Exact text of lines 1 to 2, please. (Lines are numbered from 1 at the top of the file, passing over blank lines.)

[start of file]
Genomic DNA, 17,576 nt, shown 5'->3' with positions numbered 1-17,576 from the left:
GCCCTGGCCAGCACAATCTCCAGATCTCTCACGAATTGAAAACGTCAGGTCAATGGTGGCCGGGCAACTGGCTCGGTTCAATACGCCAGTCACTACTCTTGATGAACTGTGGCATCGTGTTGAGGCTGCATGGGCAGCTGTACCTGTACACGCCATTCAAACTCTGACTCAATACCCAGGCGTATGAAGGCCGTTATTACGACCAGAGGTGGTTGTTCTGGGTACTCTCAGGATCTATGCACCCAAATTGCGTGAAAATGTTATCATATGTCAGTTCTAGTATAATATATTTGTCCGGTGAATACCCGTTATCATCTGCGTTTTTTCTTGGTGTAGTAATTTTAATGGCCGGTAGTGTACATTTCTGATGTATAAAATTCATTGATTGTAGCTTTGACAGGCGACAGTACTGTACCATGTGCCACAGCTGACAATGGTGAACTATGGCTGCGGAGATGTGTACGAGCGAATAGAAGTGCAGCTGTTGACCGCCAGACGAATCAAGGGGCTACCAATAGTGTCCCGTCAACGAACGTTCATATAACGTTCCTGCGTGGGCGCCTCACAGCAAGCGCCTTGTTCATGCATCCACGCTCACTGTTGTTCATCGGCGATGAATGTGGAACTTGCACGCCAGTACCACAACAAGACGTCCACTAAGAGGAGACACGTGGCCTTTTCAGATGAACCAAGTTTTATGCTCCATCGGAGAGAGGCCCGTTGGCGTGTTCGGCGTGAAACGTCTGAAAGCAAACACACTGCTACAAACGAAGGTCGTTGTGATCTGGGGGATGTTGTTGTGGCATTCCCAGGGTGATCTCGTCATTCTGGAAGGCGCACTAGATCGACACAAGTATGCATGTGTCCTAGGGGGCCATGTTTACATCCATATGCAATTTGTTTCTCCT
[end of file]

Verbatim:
Genomic DNA, 17,576 nt, shown 5'->3' with positions numbered 1-17,576 from the left:
GCCCTGGCCAGCACAATCTCCAGATCTCTCACGAATTGAAAACGTCAGGTCAATGGTGGCCGGGCAACTGGCTCGGTTCAATACGCCAGTCACTACTCTTGATGAACTGTGGCATCGTGTTGAGGCTGCATGGGCAGCTGTACCTGTACACGCCATTCAAACTCTGACTCAATACCCAGGCGTATGAAGGCCGTTATTACGACCAGAGGTGGTTGTTCTGGGTACTCTCAGGATCTATGCACCCAAATTGCGTGAAAATGTTATCATATGTCAGTTCTAGTATAATATATTTGTCCGGTGAATACCCGTTATCATCTGCGTTTTTTCTTGGTGTAGTAATTTTAATGGCCGGTAGTGTACATTTCTGATGTATAAAATTCATTGATTGTAGCTTTGACAGGCGACAGTACTGTACCATGTGCCACAGCTGACAATGGTGAACTATGGCTGCGGAGATGTGTACGAGCGAATAGAAGTGCAGCTGTTGACCGCCAGACGAATCAAGGGGCTACCAATAGTGTCCCGTCAACGAACGTTCATATAACGTTCCTGCGTGGGCGCCTCACAGCAAGCGCCTTGTTCATGCATCCACGCTCACTGTTGTTCATCGGCGATGAATGTGGAACTTGCACGCCAGTACCACAACAAGACGTCCACTAAGAGGAGACACGTGGCCTTTTCAGATGAACCAAGTTTTATGCTCCATCGGAGAGAGGCCCGTTGGCGTGTTCGGCGTGAAACGTCTGAAAGCAAACACACTGCTACAAACGAAGGTCGTTGTGATCTGGGGGATGTTGTTGTGGCATTCCCAGGGTGATCTCGTCATTCTGGAAGGCGCACTAGATCGACACAAGTATGCATGTGTCCTAGGGGGCCATGTTTACATCCATATGCAATTTGTTTCTCCT